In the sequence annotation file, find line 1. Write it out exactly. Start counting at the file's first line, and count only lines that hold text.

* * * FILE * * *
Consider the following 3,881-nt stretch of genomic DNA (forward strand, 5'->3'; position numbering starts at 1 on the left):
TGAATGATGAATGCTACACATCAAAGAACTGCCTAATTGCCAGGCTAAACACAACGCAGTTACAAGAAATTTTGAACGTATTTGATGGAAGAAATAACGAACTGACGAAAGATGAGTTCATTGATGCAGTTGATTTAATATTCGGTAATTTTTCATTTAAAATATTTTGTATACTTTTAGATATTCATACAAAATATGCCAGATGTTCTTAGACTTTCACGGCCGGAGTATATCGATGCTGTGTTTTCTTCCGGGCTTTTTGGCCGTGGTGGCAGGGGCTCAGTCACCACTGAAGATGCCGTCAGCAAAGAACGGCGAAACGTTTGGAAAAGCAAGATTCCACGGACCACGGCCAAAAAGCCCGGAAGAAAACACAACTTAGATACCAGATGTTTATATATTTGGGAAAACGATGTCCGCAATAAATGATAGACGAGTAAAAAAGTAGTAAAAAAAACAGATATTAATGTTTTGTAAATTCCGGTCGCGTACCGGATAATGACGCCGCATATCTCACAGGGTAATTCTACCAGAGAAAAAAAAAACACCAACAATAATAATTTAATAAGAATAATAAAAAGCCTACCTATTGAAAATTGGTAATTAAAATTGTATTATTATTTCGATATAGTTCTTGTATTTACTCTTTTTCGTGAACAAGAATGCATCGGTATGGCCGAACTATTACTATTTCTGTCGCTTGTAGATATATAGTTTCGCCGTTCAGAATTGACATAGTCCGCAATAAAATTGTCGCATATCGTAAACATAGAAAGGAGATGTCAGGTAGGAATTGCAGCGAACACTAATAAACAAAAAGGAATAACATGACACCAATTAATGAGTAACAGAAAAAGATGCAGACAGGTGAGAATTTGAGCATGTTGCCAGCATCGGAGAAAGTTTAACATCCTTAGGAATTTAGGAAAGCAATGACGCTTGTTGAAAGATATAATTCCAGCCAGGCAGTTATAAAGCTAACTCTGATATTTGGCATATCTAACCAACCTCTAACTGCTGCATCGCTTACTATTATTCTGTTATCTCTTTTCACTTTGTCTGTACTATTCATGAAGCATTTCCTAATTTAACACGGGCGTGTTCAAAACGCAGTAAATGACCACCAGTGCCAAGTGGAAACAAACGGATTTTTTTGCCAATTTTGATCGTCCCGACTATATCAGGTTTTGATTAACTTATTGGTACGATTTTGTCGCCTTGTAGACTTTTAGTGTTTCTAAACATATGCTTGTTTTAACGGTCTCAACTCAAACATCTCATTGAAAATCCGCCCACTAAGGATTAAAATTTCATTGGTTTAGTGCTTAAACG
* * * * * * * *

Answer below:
Consider the following 3,881-nt stretch of genomic DNA (forward strand, 5'->3'; position numbering starts at 1 on the left):